Hit After Hit

Is it a surprise to anyone that our payroll taxes will be increasing to cover the huge unemployment hit from COVID? Or that California has a new bill going through the legislature that could be very costly to employers?

Job Killer Bill

A bill, AB 1192, has been deemed by the California Chamber of Commerce as a job killer. This bill would require employers to provide annual reporting of wage and hour data and employee benefits for all employees in the

U.S. The plan is to then share that information on the web so employers will be publicly shamed for not providing more pay or benefits… even when they are not legally required to do so. The expectation is this would result in frivolous litigation and settlement demands.

Unemployment Fund Depletion

HR JungleWhen California runs out of money in their unemployment fund, they borrow from the feds. California’s unemployment fund is nearly $22 billion in debt to the federal government based on what was paid out through early April, 2021. The expectation is that our unemployment fund will go further in the hole by the end of this year… to a negative $40 billion. Even during the Great Recession, the debt was only $10 billion and it took nearly a decade to pay off that loan with increased payroll taxes.

There are only 20 states that went into unemployment debt because many used some of the CARES Act funding to lower their debt. However, California didn’t do that and now we lead the pack with the highest debt. The runner up is New York with $10.2 billion in debt… less than half of our debt. The other 18 states are mostly under $1 billion in debt.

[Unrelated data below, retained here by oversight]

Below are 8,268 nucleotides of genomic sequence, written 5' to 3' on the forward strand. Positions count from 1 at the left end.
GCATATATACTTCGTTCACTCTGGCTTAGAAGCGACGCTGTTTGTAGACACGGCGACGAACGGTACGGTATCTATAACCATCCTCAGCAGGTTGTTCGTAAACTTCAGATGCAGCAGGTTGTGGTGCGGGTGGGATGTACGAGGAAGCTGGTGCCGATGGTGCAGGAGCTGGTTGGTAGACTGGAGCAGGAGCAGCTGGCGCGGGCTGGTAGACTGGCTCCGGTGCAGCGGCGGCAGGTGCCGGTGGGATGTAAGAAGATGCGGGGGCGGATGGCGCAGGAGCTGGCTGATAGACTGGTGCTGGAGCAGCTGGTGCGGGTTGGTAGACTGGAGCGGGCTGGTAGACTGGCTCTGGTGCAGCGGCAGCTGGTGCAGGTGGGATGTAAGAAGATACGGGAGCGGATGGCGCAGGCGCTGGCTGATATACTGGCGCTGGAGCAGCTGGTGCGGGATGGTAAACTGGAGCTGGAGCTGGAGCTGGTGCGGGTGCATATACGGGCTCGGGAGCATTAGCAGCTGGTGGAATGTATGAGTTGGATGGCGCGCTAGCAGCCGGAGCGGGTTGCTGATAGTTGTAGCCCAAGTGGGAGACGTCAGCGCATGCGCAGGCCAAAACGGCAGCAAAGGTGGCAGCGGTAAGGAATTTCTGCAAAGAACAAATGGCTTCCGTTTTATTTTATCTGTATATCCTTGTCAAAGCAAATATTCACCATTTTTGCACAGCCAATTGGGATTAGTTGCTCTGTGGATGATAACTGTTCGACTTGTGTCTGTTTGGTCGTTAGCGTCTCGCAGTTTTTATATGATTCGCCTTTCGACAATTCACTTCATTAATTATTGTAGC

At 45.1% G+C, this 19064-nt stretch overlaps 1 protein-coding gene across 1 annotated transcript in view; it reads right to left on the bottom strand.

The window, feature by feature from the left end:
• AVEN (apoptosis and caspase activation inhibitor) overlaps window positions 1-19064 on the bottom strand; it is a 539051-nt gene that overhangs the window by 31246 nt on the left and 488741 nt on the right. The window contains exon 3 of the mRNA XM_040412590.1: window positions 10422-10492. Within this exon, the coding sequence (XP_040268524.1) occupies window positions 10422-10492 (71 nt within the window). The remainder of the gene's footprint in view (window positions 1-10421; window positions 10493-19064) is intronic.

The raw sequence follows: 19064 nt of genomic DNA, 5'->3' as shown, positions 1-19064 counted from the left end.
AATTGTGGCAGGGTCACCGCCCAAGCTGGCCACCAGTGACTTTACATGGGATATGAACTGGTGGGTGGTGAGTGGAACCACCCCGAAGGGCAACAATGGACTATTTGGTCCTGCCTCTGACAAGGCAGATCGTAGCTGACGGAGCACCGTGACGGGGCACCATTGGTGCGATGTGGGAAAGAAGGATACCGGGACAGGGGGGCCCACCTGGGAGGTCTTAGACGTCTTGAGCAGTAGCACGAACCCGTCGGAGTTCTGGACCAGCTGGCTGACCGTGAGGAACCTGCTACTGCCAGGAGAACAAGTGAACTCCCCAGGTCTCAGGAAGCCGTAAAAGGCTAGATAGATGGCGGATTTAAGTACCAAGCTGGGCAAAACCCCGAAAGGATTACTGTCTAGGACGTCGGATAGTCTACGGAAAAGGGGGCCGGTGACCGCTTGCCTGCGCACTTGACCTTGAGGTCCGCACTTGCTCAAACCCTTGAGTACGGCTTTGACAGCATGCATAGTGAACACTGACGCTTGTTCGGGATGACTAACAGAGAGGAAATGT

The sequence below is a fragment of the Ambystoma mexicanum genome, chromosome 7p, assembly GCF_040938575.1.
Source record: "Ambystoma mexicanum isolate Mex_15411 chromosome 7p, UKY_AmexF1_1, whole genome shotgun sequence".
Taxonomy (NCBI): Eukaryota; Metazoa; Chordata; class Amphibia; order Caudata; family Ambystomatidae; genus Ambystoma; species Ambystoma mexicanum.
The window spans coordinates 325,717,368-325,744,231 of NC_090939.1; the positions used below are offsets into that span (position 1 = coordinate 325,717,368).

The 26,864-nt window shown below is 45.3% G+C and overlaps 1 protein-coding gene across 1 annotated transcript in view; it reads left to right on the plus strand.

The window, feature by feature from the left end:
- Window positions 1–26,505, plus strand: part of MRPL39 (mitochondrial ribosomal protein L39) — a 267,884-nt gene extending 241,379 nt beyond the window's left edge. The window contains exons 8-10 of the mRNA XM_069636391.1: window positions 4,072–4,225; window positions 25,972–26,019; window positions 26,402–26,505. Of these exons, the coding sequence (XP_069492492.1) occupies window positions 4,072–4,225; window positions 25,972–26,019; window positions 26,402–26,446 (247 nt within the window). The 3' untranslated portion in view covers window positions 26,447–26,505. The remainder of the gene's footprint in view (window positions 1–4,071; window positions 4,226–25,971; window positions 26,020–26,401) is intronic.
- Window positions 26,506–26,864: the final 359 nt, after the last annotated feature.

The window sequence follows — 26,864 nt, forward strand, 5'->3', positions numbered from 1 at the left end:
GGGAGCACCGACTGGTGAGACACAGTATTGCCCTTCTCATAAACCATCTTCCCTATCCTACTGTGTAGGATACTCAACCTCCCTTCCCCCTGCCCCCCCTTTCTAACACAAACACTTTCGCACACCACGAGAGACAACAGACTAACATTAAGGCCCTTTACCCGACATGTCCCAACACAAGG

What does this mean to your company? Based on current laws regarding our two consecutive years of fund insolvency, tax increases will begin in 2023 and will continue until the fund is again solvent. Normally, when there is a plus amount in the unemployment fund, you pay 0.6% unemployment tax for the first $7000 each employee earns. But each year we continue to be in the hole, we’ll see that tax increase by 0.3%. After 18 years, we will max out on those tax increases but the difference we’d be paying would be $420 (the max) per $7000 versus the $42 we paid before the fund went into the hole.

Higher payroll taxes often affect a company’s willingness to hire. However, you know we’ll bite the bullet if it becomes necessary to hire to fully recover from the devastation experienced over the past year. The federal government is unlikely to provide assistance or forgiveness for the amount owed but people are reviewing the language of the American Rescue Act to determine if there might be some help there. We can only hope!

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